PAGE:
There’s nothing more frustrating than an element not working in a file. When you can’t edit in Adobe Illustrator the answer is usually a simple fix. I’m a graphic designer for 25 years. Let’s get it fixed.
Common reasons you can’t edit in Illustrator include:
- Locked items
- File not a vector
- Incorrect layer selected
- Layer locked
- Update required
In this article, we’ll look at the reasons why you can’t edit in Illustrator and how you can fix it.
The number one reason you can’t edit your Illustrator file is that the object in the file or the whole file is locked.
The first thing to check is the file contents.
Open the file and check that the items on the artboard are not locked.
- At the top of the screen Select Object
- Scroll to unlock all
This will release all items that are currently locked on the artboard. If Unlock All is greyed out then there are no locked items in your file.
On a side note, I wish I could unlock certain items of artwork. You can lock individual pieces but when you select Unlock All Illustrator releases everything which can make your file more complicated than it needs to be.
In my opinion, it’s better to use Layers where you can lock and unlock items individually, but more about that further in the article.
There is also the possibility that the file is locked because it originated elsewhere.
If you didn’t create the file then the owner may have added some security to it.
On the file icon, right-click and scroll to Properties.
Here you can tell if you have Read Only access. If this is the case you’ll have to contact the originator and ask them to change the access if you are required to work on the file.
File Not a Vector
Illustrator files are usually artwork, logos, or graphics that are saved and placed within other programs such as InDesign, as images or objects. In order to alter or edit an Illustrator file it has to be a vector, with a vector file you can adjust colors, and fonts, and move items around within the file. If the file has been created in another app, such as Photoshop, and saved as a .jpg or .bmap, and placed or opened as a file in Illustrator then manipulation or editing of this file is very limited.
It can be resized but no part of it, such as colors or fonts can be edited.
The original artwork would be required to do this, and only in the program, it was created.
Vectors differ from rasters in that they are made from paths and points. They can be easily scaled without loss of resolution. Rasters are made from pixels and lose resolution as they are scaled upwards.
Vectors for this reason are always a better graphics solution.
If the file originated elsewhere, it needs to be saved as an .AI or .eps where it can then be manipulated or edited in Illustrator.
Incorrect Layer Selection
Layers are an amazing part of Adobe products. They allow you to work on complex artwork without losing management of your file (or your sanity!)
Layers can be selected, hidden, and of course, locked. This is another reason why you might be having difficulty with your file. The layer you are trying to access is locked.
If no objects are specifically locked then we need to check the layers panel.
- Go to Windows at the top
- Scroll down to Layers
Firstly, if you have multiple layers you must be on the correct layer selection to select your object. All layers are color-coded and layers can have several objects within each layer. The trick is to find the layer that has your locked item.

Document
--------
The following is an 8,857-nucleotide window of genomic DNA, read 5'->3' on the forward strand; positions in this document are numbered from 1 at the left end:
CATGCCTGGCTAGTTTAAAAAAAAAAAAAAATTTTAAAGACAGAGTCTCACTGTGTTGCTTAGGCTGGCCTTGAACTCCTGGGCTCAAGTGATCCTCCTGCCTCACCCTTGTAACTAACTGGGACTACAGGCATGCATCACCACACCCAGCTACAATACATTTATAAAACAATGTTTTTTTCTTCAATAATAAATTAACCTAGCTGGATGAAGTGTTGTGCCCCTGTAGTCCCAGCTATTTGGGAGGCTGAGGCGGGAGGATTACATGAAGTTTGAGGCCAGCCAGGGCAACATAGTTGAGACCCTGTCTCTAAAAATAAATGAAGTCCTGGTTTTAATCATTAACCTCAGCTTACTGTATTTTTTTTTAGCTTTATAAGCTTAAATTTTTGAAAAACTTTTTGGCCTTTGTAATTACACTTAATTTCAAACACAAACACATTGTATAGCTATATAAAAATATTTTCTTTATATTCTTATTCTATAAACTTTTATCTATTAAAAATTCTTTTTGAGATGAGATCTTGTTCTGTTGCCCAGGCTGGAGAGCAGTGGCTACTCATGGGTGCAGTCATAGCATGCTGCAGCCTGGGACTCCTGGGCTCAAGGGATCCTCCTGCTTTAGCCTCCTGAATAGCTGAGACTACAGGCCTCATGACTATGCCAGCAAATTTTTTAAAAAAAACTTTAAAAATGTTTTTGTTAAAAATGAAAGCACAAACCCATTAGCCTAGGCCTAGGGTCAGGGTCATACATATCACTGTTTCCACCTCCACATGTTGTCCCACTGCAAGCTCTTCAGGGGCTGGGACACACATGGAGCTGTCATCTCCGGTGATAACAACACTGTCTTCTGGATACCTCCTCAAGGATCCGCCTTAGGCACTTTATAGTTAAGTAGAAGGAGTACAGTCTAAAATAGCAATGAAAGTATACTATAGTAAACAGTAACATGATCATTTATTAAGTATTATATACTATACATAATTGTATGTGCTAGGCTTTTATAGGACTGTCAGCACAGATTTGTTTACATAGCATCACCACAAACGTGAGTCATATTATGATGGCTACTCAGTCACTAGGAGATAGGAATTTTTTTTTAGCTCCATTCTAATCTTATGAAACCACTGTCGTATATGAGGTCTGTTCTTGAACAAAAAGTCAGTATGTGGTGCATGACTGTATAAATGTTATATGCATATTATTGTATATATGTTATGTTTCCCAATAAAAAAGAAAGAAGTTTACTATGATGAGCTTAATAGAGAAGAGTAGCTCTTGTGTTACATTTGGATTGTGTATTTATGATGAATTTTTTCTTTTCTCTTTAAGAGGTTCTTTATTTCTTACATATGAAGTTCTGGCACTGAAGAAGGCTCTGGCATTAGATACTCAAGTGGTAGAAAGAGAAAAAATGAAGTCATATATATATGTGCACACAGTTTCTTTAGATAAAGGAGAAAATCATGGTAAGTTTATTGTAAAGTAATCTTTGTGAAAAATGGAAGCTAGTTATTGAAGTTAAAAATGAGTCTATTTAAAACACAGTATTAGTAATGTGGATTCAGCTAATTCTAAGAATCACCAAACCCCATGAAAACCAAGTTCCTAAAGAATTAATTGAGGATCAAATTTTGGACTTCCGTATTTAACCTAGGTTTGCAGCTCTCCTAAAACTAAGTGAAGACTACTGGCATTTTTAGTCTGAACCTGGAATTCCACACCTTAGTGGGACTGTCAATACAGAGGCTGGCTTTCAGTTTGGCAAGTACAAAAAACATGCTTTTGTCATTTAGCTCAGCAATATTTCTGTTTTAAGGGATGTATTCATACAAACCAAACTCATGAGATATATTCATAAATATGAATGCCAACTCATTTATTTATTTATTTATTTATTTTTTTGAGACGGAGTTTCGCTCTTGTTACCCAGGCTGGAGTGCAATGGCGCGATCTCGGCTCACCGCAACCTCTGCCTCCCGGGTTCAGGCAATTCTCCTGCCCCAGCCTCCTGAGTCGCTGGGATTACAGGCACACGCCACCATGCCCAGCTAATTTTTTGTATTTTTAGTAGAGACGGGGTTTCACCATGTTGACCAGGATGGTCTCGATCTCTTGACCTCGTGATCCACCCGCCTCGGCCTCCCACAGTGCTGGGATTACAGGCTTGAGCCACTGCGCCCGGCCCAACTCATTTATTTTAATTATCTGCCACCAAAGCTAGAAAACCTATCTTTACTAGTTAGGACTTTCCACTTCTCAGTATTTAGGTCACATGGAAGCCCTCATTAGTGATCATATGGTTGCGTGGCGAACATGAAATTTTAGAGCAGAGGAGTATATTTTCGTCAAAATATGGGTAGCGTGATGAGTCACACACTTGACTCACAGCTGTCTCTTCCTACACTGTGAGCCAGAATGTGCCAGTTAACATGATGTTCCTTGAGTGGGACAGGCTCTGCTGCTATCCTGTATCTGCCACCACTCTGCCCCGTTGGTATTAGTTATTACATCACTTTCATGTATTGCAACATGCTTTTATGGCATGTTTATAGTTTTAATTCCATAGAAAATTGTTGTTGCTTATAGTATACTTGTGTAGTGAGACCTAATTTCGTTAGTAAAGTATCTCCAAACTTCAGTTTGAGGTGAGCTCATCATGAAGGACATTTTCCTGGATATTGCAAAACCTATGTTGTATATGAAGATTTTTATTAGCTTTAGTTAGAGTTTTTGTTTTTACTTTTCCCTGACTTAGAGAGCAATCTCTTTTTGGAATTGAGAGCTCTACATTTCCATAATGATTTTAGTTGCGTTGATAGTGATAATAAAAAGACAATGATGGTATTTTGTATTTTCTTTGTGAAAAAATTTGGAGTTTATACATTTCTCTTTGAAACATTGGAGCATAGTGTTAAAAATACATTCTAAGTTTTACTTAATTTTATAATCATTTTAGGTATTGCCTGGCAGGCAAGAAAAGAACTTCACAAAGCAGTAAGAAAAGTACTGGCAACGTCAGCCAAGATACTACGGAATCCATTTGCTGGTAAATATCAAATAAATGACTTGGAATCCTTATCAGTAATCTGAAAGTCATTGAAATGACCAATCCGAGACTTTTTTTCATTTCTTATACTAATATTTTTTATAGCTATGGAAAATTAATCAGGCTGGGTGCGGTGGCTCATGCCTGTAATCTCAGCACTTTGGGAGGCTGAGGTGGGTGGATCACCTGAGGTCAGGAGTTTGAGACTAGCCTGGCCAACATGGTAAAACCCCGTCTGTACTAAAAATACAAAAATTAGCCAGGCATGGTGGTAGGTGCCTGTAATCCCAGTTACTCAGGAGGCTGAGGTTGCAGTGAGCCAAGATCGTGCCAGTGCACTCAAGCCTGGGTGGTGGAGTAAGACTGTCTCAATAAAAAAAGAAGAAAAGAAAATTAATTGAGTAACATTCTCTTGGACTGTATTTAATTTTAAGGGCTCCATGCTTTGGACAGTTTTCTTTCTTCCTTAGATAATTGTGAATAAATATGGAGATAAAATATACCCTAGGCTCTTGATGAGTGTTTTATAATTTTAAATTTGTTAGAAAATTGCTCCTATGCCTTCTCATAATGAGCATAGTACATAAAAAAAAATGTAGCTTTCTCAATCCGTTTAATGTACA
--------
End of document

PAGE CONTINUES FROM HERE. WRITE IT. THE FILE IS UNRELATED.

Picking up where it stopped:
By clicking on the hamburger, top right of the layers panel, scrolling to ‘Locate Items’ this will identify which layer your item is actually on, which will then show you if your item is locked.
Beside each object of artwork is an ‘eye’. This means the layer is currently visible. If there is also a ‘Lock’ icon beside it, this means that there is artwork on this layer that is locked in place. To unlock simply click on the ‘Lock’ icon.
This will then make your layer accessible and editable.
If you have tried all of the above and your file is still misbehaving, it could be that your Illustrator app requires an update. Adobe is constantly updating and changing our apps to make them better and more user-friendly. But not everyone has auto update enabled and it can lead to glitches in your software.
However, it is really important to stay on top of updates. Updates can be OS updates and Creative Cloud updates.
The Creative Cloud ones we can set to Auto-Update but sometimes we’re a little reluctant to do OS updates.
This can be for a number of reasons, you don’t trust the latest update, you haven’t realized there’s an update available, or your machine, unfortunately, has become too old to complete an update.
Updates allow us to progress and do new things. Sometimes you do an update and think ‘I don’t see anything new’ but in reality, every update is making our machines and apps work smarter and gets rid of any bugs that might have generated since the last update. And sometimes the lack of an update is why your files are misbehaving.
Firstly check Creative Cloud for any Illustrator updates. If there is one available initiate it. You may want to do a restart to get everything back on track.
Hopefully, that will do the trick. If you have an Operating System update then it’s definitely worth activating. OS updates are usually security issues or a complete overhaul. Apps then work in line with the OS updates to improve user interaction and if you are lagging behind this can often result in certain aspects of the app becoming unavailable.